Robert Mugabe — who has ruled Zimbabwe since independence nearly 33 years ago — may stay in power for another decade if he is reelected according to a new draft constitution.
The new basic law would limit presidential terms to 10 years and strip away presidential immunity.
But it is not retroactive and so would grant Mugabe — who turns 89 in February — the right to run again in presidential polls.
The draft constitution, which now needs to be voted on by parliament and Zimbabweans, forms the main pillar of reforms needed to hold a new vote after deadly 2008 elections.
“The draft constitution will go to parliament early February and it will go to a referendum,” Constitutional Affairs Minister Eric Matinenga told media.
Zimbabwe’s unity government of long-ruling Mugabe and Prime Minister Morgan Tsvangirai agreed to the text two weeks ago after disagreements and violence delayed the constitutional process in the last two years.
There was no info on the much-awaited date when Zimbabweans will vote on the draft charter.
“The referendum date is something that is going to be agreed in consultation with the principals (Mugabe and Tsvangirai),” said Matinenga.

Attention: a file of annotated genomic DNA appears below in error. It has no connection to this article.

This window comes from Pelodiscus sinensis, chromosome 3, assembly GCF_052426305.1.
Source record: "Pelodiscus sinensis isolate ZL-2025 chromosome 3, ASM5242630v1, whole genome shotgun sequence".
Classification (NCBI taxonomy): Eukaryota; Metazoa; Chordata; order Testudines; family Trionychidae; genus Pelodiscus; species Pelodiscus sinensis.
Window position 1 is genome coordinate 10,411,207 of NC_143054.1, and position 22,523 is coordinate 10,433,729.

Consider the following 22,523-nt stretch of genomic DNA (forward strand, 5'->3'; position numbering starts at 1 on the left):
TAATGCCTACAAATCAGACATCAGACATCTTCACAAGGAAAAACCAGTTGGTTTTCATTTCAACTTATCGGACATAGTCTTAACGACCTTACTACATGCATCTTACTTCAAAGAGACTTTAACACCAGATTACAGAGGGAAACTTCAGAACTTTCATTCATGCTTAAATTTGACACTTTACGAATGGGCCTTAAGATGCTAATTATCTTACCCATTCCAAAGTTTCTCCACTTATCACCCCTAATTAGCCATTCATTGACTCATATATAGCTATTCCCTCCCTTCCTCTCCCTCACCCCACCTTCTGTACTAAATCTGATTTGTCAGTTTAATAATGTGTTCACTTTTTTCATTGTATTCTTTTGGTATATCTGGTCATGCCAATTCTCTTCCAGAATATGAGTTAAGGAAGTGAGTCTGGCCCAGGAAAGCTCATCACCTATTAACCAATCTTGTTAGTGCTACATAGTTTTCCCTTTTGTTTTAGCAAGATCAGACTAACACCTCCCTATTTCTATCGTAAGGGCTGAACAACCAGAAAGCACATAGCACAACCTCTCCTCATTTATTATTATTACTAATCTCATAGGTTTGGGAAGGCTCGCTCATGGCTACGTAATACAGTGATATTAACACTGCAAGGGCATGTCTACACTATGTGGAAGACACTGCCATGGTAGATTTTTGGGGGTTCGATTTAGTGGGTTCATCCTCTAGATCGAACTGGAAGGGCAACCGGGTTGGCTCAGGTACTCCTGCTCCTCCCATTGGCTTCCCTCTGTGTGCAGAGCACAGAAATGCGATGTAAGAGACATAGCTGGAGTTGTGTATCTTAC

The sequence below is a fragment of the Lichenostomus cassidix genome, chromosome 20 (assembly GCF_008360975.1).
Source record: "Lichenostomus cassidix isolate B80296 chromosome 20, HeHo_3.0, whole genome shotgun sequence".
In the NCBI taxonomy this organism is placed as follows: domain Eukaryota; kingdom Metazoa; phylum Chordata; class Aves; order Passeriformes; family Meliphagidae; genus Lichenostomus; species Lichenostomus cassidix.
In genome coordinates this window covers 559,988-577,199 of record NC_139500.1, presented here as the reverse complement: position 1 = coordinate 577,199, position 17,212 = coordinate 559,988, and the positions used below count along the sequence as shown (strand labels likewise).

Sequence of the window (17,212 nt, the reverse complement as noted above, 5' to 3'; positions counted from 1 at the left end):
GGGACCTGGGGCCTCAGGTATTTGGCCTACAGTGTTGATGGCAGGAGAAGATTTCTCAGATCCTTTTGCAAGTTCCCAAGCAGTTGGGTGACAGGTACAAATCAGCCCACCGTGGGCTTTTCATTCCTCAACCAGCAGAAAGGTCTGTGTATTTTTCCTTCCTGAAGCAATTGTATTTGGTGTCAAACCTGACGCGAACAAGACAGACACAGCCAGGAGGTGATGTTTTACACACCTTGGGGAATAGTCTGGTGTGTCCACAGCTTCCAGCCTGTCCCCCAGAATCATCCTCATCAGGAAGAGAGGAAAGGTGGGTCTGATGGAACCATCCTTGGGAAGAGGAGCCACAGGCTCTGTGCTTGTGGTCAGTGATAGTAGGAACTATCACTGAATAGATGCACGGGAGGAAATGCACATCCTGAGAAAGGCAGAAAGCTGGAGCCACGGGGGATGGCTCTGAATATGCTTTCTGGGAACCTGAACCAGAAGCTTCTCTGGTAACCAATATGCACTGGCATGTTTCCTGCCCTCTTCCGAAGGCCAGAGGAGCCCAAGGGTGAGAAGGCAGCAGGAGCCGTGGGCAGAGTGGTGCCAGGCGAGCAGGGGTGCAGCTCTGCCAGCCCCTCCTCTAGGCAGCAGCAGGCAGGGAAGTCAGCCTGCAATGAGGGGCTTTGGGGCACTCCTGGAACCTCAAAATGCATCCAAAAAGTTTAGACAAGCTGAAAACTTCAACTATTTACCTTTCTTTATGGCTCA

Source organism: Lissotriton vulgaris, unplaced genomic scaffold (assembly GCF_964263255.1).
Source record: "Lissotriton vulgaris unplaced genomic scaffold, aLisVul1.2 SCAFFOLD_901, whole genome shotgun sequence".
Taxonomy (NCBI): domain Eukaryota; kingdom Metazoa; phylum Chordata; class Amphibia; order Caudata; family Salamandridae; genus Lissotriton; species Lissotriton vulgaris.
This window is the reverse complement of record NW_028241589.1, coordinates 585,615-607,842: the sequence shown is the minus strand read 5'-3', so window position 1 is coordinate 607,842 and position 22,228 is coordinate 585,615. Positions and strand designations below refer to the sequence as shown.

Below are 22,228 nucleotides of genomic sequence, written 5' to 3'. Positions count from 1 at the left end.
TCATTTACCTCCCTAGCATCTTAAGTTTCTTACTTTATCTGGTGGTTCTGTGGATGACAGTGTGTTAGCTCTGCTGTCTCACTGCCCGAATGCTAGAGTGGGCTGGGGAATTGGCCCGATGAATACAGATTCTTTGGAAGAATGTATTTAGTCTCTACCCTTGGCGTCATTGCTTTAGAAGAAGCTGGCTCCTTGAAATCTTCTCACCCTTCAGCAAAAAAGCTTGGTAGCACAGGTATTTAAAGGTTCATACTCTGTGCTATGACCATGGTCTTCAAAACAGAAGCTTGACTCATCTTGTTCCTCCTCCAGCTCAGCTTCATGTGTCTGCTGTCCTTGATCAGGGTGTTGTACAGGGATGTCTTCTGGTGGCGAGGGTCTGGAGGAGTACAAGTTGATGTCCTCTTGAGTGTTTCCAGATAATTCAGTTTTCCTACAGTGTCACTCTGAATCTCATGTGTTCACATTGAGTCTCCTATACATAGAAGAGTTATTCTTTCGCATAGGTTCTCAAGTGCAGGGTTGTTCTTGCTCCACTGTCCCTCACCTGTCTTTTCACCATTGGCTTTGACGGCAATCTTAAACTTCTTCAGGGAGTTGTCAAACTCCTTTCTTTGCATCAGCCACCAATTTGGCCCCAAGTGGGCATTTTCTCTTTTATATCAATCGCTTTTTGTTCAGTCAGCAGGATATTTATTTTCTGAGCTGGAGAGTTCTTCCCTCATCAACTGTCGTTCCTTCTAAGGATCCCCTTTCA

Tsvangirai pulled out of a presidential run-off election in 2008, citing the killing of around 300 supporters.
Long-ruling Mugabe and Tsvangirai were then forced into a power-sharing government a year later.
Their relations have been characterised by bickering and counter-accusations of violence.
The draft constitution retains the death penalty although it says “a law may permit the death penalty to be imposed only on a person convicted of murder committed in aggravating circumstances.”
It prohibits the death penalty for women and people under 21 years and over 70.
In a clear banning of gay or lesbian rights, the draft charter says “persons of the same sex are prohibited from marrying each other.”
Tsvangirai’s Movement for Democratic Change party has said it will support the draft charter.
Mugabe has insisted on new presidential elections in March, while Tsvangirai wants reforms first to allow for fair and violence-free polls.